and recalibration response shift

Christine Blome Ph.D. Prof. Dr. Matthias Augustin

Research Paper Year: 2016 No: 12

(3)
(4)

3 Measuring change in subjective well-being: Methods to quantify recall bias and

recalibration response shift

Christine Blome Ph.D. Prof. Dr. Matthias Augustin

hche Research Paper No. 12 http://www.hche.de

Abstract

We propose to use subjective well-being (SWB) measures to determine patient-relevant treatment benefit. Benefit can be measured either prospectively (pre-post) or retrospectively, but both approaches can be biased: Prospective evaluation may be subject to response shift; retrospective evaluation may be subject to recall bias. As prospective and retrospective evaluations often differ in effect size and since there is no gold standard to compare against, the extent of the two biases needs to be determined. Response shift includes reprioritization, reconceptualization, and recalibration. We argue that in SWB measures only recalibration, but not reprioritization and reconceptualization are validity threats.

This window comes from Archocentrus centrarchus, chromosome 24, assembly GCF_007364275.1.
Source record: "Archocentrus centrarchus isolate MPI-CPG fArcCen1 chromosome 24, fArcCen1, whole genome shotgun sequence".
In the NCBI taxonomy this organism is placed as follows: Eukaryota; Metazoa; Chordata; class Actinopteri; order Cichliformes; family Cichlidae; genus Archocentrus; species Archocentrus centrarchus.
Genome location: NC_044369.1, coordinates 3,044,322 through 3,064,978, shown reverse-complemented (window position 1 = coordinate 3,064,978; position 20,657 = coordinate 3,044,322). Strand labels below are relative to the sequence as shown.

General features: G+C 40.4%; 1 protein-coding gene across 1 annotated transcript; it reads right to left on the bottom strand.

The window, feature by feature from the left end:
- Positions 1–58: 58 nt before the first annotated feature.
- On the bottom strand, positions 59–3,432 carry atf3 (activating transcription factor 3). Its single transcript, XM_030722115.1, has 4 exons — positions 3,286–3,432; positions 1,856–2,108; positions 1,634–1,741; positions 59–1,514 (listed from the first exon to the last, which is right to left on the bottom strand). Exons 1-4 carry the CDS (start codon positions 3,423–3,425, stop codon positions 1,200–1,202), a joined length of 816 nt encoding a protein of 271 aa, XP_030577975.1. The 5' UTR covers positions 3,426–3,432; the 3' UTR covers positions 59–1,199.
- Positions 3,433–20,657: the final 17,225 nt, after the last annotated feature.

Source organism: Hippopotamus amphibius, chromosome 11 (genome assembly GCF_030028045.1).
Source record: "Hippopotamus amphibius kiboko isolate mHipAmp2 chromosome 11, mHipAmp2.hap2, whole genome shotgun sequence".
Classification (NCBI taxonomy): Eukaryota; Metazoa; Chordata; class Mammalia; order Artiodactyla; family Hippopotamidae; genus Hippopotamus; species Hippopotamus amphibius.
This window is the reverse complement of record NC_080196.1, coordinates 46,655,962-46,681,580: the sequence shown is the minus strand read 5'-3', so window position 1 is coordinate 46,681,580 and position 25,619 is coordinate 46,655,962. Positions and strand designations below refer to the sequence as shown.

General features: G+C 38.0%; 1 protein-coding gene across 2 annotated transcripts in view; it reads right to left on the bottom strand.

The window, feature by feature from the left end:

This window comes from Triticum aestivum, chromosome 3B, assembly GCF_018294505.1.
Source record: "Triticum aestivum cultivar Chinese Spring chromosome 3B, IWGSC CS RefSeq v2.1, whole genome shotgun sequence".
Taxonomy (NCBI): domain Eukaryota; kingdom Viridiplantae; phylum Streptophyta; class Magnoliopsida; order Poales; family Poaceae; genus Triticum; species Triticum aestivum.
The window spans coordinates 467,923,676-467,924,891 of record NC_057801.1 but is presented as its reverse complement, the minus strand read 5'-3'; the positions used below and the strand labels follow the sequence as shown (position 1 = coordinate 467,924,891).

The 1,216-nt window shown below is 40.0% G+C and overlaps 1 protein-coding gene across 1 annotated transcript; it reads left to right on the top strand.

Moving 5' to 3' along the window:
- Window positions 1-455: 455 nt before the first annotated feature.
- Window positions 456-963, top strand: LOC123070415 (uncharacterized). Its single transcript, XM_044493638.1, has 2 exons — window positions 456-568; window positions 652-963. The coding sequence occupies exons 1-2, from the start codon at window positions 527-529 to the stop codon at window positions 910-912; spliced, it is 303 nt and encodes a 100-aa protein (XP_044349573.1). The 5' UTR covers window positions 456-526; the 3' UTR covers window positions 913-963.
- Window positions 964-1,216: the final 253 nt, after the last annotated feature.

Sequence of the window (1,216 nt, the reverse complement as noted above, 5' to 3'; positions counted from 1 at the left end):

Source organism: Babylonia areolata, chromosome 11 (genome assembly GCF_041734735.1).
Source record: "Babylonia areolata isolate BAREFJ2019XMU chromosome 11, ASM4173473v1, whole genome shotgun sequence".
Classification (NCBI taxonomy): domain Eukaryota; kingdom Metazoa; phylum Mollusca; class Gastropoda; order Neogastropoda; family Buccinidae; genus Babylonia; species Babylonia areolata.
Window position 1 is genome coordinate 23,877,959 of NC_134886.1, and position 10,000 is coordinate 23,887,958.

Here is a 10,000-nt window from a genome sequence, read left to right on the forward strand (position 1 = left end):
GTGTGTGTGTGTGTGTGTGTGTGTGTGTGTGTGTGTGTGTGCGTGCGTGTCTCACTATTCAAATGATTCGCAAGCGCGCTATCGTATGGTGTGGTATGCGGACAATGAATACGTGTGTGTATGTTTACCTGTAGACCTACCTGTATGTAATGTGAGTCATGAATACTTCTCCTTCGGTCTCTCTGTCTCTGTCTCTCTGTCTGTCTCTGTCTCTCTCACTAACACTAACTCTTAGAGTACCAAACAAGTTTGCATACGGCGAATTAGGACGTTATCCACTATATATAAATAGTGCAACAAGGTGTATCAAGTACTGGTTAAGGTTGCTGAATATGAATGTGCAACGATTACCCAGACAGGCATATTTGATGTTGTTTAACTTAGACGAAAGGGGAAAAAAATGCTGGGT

We review approaches to quantify recall bias, response shift, or both in the measurement of health-related quality of life. We discuss which of these approaches are most suitable for application to SWB measurement, where only recall bias and recalibration are to be quantified, ignoring the other two response shift types.

Some approaches of bias detection will not be applicable to SWB measurement, because they do not distinguish between recalibration and other types of response shift, or quantify reprioritization and/or reconceptualization alone. For other approaches, it is unclear whether underlying assumptions apply to SWB measurement. Anchor recalibration, structural equation modelling, and ROSALI are most suitable, the latter two with some limitations. Anchor recalibration was considered by its developers to be too difficult for participants to understand in its current form.

Refining the anchor recalibration method may provide the most promising way to quantify both scale recalibration and recall bias.

(5)